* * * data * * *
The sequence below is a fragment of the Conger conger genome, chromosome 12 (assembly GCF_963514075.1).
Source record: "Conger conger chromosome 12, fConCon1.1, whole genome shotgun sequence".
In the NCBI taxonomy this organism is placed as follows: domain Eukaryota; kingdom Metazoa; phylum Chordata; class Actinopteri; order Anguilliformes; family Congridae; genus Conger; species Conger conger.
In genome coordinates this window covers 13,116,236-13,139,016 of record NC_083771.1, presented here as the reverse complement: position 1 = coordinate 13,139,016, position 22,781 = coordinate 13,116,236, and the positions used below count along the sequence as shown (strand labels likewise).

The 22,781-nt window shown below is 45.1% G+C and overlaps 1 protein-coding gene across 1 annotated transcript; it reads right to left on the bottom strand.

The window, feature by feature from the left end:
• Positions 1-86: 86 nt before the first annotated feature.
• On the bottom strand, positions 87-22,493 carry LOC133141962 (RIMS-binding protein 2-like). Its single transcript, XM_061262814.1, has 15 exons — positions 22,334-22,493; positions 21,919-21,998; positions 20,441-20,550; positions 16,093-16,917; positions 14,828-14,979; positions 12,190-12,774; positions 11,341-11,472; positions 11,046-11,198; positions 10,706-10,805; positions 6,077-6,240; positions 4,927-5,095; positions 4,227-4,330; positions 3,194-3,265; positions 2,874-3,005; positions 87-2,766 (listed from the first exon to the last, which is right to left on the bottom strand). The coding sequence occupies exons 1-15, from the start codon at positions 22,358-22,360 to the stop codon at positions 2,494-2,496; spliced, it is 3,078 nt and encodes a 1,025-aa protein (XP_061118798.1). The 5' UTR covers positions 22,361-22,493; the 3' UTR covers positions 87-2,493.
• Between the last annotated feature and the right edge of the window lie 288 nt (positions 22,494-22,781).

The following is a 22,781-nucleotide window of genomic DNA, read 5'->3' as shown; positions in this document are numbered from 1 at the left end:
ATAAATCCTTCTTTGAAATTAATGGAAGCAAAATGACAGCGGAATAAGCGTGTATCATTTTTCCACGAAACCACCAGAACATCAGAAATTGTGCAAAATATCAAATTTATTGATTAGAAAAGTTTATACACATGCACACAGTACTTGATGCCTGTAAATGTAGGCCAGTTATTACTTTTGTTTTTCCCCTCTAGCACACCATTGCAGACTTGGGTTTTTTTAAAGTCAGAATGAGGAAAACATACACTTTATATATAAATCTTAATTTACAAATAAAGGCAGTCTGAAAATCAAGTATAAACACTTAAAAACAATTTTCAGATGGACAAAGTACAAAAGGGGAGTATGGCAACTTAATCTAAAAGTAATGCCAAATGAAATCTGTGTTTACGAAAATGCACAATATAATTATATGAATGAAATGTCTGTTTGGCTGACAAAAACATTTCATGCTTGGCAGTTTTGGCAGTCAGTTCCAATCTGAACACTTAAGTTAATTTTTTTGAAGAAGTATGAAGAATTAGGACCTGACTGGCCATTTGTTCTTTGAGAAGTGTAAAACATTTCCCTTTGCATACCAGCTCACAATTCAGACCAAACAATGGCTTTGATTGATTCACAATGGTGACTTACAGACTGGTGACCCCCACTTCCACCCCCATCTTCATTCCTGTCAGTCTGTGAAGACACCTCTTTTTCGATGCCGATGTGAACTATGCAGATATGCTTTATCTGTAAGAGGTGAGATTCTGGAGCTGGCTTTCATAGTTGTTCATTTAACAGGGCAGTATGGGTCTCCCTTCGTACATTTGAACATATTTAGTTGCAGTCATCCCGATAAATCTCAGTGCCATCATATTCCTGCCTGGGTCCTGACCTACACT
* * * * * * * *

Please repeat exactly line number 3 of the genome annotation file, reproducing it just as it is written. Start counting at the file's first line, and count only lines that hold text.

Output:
In the NCBI taxonomy this organism is placed as follows: domain Eukaryota; kingdom Metazoa; phylum Chordata; class Actinopteri; order Anguilliformes; family Congridae; genus Conger; species Conger conger.